Teaching with Progressive Era Political Cartoons

Home Education Educators Blog Teaching with Progressive Era Political Cartoons

Teaching with Progressive Era Political Cartoons

2015-03-26 13:37

The Progressive Era was an era of reform and, by using our political cartoons, it becomes a fun and exciting moment of history to teach! The imagery of President Theodore Roosevelt alone expresses a range of popular opinions that you and your students are sure to enjoy. Recently, HSP released a series of political cartoon lesson plans that include a lesson using Progressive Era cartoons. 

These cartoons are unique because they capture both the economic situation of the time and the presidential races from Roosevelt to Wilson. The cartoons also feature a cameo of the big business mogul, JD Rockefeller, and the issues that came along with the shift from a laissez-faire style of government to increased government regulations.

One of the main points students can take from these particular cartoons are the range of popular opinions within the cartoons. The point of view of the creators do not always coincide with each other, or with the legacy that we know today. The cartoons show a frustrated President Theodore Roosevelt, a bullied President William Taft, and finally end with a win by President Woodrow Wilson that includes the ill-fated “Bull Moose” and the “Republican Elephant” left in the dust. As a time of great social and political reform, this era cannot be taught without these splendid primary source visuals to illustrate the public perspective.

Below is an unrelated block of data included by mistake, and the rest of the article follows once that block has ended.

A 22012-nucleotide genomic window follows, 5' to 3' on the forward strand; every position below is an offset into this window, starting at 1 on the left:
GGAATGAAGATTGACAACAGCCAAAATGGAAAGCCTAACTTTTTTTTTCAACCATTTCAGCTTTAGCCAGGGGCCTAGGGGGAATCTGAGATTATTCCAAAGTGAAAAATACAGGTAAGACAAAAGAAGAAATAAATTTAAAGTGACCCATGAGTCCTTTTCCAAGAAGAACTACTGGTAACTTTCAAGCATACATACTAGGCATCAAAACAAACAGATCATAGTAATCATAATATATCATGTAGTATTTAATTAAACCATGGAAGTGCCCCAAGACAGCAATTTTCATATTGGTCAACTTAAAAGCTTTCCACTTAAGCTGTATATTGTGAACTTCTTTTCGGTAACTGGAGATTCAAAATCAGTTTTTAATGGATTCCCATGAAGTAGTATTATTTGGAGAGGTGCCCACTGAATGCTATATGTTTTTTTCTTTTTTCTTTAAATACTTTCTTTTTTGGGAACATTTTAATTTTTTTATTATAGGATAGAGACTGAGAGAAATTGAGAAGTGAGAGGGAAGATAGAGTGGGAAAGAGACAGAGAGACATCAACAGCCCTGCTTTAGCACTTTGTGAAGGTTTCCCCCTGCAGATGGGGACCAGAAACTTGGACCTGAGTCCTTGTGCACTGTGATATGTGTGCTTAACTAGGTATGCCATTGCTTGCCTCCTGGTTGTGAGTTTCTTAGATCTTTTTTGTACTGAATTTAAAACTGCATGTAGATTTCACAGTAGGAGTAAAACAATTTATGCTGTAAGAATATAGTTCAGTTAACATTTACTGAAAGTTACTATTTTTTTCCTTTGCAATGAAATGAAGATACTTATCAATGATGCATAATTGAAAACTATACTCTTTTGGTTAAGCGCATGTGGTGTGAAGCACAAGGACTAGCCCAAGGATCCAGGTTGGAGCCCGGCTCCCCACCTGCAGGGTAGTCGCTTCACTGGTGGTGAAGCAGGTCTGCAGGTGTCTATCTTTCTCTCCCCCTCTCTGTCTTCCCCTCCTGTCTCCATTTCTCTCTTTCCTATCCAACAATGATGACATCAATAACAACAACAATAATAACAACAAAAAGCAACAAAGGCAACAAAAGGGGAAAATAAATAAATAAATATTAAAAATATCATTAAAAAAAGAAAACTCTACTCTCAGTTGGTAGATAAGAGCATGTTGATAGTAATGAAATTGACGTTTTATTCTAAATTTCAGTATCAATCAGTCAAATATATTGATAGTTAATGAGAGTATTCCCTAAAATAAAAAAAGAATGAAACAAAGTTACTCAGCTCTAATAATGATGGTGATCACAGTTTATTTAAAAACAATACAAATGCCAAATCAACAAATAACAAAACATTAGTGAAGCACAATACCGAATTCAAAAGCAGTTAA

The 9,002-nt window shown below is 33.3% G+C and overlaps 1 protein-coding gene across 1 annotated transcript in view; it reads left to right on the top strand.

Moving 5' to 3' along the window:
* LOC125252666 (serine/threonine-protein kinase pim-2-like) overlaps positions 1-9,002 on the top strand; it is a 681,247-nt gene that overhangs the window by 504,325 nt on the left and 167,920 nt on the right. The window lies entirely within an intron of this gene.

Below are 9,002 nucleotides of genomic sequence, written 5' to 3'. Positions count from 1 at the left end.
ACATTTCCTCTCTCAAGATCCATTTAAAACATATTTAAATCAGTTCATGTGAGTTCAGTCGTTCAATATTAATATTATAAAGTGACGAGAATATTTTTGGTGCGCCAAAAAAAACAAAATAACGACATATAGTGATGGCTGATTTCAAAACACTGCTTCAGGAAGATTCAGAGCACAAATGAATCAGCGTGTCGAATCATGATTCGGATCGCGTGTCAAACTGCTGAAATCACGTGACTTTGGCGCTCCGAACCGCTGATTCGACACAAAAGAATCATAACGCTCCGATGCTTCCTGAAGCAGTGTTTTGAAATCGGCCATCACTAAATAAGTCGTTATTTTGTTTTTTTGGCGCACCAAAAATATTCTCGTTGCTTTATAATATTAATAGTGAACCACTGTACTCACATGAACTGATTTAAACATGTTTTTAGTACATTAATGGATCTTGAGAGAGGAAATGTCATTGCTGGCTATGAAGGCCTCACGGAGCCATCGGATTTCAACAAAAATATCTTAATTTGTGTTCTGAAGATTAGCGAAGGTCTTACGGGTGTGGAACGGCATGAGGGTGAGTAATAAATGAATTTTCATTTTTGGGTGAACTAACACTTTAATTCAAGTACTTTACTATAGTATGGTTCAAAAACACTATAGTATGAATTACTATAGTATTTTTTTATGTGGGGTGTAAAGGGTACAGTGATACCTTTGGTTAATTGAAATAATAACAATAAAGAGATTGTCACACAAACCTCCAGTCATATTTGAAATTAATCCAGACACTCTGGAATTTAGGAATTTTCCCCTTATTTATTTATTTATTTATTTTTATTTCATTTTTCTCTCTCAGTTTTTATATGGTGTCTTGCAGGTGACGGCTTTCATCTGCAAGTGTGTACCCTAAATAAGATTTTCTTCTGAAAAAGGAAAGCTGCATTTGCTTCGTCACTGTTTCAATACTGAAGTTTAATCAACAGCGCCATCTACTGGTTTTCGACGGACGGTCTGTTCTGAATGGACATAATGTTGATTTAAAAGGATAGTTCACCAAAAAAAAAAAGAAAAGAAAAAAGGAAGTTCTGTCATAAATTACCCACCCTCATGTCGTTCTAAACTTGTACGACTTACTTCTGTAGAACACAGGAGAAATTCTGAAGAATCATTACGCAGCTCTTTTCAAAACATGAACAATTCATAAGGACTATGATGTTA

We are currently offering outreach and in-house programs using our various political cartoons. If you are interested in having us visit your classroom or would like to plan your next field trip with HSP please contact us. These programs are free, and they allow students of all grade levels to experience using primary sources on a wide variety of subjects, including the Progressive Era.

Blog Type

Add comment

Current state: Draft

Rich-Text Editor

Plain text

  • No HTML tags allowed.
  • Web page addresses and e-mail addresses turn into links automatically.
  • Lines and paragraphs break automatically.